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Revolut versus Monzo: which fintech star offers the better investment?

By Dan Atkinson

Big money is bankrolling two of Britain’s biggest fintech companies, Revolut and Monzo, and these investors will want an 'exit', a sale of their stakes to the public. For ordinary investors, which of the two seems likeliest to provide the best returns?

Time was when banks had names such as Chase Manhattan, Societe Generale and National Westminster. In those days, mention of “Revolut” would have conjured up an image of a retro brand of Russian vodka, while “Monzo” would have been assumed to be a fashion brand or a nightclub.

No longer. These are two of the hottest fintech propositions in the UK, signing up a (mainly) younger customer base for banking services that fulfil all three of the Millennial generation’s requirements: instant, easy to use and free.

Heavyweight investment firms

True, some services attract a fee, and we’ll come to those in a moment. But the basic principle for both services is that the customer doesn’t pay.

These two banks are, in some ways, the most visible fruits of the UK regulator’s encouragement of financial innovation. In contrast with supervisors elsewhere, Britain’s Financial Conduct Authority (FCA) has not only been supportive but has provided fintech entrepreneurs with a virtual “sandpit” in which they can test new products and services that would not currently be permitted to be offered to the public.

So, from an investor’s point of view, which looks the better bet – and when can he or she expect to be able to put their money where their instincts are?

Well, both banks are backed by some heavyweight investment firms and venture capitalists, and there is nothing to stop the small investor offering themselves as junior partners to these organisations. But in all honesty, unless they have substantial funds, they are likely to be met with a polite refusal.

A somewhat crowded field

So, let’s look at it from a different angle and try to assess the relative prospects for the two banks by seeing what sort of businesses their backers have previously nurtured and then taken to the stock market. Revolut’s lead backer has been Moscow-based DST Global. Its list of “exits” is indeed impressive and reads like a who’s who of the 21st-century tech boom: Twitter, Facebook, Alibaba Group and Spotify.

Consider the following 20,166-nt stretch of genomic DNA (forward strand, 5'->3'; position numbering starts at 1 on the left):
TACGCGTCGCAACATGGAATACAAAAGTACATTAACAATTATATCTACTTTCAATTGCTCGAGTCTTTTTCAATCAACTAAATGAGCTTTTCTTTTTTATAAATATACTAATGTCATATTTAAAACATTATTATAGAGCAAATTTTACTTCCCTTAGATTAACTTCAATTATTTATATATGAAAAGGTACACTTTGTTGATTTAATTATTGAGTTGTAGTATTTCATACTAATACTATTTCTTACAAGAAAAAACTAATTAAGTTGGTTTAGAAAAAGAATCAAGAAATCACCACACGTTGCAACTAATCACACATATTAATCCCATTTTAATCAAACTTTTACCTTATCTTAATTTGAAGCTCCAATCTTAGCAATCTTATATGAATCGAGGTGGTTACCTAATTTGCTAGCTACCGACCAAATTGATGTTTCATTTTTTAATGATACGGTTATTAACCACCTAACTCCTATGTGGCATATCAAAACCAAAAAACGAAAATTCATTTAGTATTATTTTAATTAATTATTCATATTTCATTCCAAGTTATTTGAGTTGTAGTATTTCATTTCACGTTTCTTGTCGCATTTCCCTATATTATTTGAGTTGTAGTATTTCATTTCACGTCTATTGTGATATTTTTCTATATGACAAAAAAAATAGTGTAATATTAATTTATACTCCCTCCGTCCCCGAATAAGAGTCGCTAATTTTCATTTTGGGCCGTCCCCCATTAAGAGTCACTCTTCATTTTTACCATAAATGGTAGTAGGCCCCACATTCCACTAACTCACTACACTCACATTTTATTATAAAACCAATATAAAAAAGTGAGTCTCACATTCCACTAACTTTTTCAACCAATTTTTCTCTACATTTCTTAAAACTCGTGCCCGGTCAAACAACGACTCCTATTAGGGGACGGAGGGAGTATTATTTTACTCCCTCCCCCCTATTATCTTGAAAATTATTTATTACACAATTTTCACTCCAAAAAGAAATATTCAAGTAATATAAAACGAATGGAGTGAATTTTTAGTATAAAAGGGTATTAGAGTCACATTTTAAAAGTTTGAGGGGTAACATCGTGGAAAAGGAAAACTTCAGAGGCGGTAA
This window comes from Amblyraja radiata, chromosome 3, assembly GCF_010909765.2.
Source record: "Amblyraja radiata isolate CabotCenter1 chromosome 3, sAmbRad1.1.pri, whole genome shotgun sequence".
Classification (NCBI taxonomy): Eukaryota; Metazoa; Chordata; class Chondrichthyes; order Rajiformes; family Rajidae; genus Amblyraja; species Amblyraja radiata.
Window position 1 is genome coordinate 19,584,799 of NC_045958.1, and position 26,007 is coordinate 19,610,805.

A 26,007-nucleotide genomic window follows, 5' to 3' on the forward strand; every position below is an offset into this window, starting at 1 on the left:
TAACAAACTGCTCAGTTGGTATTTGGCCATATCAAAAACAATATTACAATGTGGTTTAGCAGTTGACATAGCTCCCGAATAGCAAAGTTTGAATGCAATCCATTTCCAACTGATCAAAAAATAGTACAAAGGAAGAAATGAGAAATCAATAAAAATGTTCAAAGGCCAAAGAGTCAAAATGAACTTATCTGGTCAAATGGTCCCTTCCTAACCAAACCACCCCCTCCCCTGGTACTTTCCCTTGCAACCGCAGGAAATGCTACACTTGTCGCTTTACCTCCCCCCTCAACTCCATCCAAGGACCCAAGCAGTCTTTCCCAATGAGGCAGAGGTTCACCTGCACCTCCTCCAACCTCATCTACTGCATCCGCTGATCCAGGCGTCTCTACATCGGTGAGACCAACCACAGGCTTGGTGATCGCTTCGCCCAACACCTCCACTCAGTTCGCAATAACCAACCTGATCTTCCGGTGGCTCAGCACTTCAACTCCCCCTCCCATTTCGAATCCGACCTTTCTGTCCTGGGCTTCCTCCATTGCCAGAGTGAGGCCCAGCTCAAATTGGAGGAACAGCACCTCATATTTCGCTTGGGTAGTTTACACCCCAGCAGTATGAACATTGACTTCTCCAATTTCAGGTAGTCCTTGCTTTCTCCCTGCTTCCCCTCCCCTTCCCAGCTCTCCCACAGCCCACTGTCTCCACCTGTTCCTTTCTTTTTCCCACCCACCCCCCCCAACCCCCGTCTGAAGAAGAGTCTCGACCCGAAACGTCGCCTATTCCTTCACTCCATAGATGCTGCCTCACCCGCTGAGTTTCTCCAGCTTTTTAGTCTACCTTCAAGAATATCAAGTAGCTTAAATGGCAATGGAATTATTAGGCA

Other backers include Ribbit Capital, Lakestar and advisory firm GP Bullhound.

Monzo’s fund raising has been a little less orthodox – or you could say it has been closer to the orthodoxy that you find round Shoreditch, central London’s hi-tech hub. It was initially “crowdfunded”, not only by small investors looking to get in on the ground floor but even by its own customers.

In December 2018, Monzo announced it had raised an extra £20m in this way. But come 2019, and Monzo was seeking a new round of investor funding in a more conventional manner. In June, it announced that £2bn had been raised from investors led by Y Combinator, the US investment firm that had backed Airbnb and Dropbox, again names that are inextricably associated with the recent boom in disruptive and sometimes revolutionary tech firms.

When our two banks come to market, the big questions will, obviously, be: is Monzo a good investment or is Revolut a good investment?

Of course it is possible that both – or neither – will prove to be a wise home for investors’ money. But while it is hard to forecast whether both could disappoint, it is easier to predict that one or other will probably come out on top.

This sort of tech-based, mobile-based banking may be a very young industry but already it is becoming a somewhat crowded field, not least because the established banks are throwing money and technology in this direction in an attempt to catch up. There will be a limit to the growth of the industry, after which consolidation looks likely to set in.